Amaranthus hypochondriacus seeds as a rich source of cysteine rich bioactive peptides

Abstract
Amaranthus hypochondriacus is a nutritious alternative grain native to Central and South America. Increased interest in the impact of A. hypochondriacus on the human body has driven characterization of bioactive secondary metabolites. The seeds are known to contain bioactive small molecules but little is known regarding endogenous peptides. Cysteine-rich peptides (CRPs) in foodstuffs are particularly relevant because they are stabilized by disulfide bonds enhancing resistance to digestion. Here, in silico predictions, proteomics, and simulated gastrointestinal digestions are leveraged to identify digestion resistant CRPs within A. hypochondriacus seeds. Thirteen in silico predicted CRPs were detected in a seed extract providing evidence for the translation of five CRP families. Mature forms of six CRPs were characterized via top-down proteomics revealing multiple post-translational modifications. All six peptides demonstrated resistance to simulated gastrointestinal digestion, suggesting that A. hypochondriacus CRPs may exhibit bioactivity after consumption and should be prioritized for further characterization.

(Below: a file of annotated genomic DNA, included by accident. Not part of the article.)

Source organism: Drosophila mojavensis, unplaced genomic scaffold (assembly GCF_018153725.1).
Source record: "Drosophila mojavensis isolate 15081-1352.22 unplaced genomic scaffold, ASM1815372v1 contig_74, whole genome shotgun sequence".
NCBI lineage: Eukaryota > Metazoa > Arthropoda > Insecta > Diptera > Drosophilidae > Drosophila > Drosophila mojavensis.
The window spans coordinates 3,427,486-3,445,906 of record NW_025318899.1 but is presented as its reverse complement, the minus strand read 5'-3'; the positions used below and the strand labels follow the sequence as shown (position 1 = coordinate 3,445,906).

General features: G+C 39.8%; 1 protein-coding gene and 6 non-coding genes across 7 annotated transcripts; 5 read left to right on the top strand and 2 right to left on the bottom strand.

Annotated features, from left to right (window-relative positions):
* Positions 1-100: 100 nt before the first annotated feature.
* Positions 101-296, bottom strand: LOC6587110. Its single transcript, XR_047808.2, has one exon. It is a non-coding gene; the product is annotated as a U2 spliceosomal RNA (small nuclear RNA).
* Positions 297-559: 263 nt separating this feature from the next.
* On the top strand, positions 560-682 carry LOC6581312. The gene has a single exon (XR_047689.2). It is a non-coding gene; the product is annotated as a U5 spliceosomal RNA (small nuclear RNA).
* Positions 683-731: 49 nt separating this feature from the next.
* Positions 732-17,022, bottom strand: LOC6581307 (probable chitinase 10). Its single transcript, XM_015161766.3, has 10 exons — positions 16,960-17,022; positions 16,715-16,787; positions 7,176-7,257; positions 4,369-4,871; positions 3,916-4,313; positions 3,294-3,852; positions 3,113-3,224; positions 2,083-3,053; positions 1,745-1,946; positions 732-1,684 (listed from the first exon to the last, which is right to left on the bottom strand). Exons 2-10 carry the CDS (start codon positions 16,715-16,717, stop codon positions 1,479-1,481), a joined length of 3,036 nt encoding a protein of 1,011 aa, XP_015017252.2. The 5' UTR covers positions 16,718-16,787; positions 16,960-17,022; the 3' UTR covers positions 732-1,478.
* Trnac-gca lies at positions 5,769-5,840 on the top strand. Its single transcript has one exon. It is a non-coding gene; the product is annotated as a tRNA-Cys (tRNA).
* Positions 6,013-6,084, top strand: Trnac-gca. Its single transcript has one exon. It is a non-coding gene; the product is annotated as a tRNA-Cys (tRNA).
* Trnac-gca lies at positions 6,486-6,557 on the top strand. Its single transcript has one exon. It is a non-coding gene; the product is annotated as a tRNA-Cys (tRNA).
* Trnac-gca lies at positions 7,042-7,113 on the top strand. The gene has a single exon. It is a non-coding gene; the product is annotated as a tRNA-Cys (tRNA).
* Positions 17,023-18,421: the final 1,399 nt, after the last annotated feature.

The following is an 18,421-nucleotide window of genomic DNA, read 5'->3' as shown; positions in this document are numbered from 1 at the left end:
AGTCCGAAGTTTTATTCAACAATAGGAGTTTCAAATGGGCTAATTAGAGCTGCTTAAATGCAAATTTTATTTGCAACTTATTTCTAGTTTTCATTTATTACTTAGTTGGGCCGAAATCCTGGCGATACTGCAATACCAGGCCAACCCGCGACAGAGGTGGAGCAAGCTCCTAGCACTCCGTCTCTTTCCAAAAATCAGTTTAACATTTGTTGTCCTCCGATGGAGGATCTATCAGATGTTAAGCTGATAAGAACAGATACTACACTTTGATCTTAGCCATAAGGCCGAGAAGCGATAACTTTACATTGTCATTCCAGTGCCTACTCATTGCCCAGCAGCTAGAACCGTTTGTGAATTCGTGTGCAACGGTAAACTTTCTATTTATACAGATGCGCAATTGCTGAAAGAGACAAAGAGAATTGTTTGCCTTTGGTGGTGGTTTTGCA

Citation
Tessa B. Moyer, Wyatt J. Schug, Leslie M. Hicks, Amaranthus hypochondriacus seeds as a rich source of cysteine rich bioactive peptides, Food Chemistry, Volume 377, 2022, 131959, ISSN 0308-8146, https://doi.org/10.1016/j.foodchem.2021.131959. (https://www.sciencedirect.com/science/article/pii/S0308814621029654)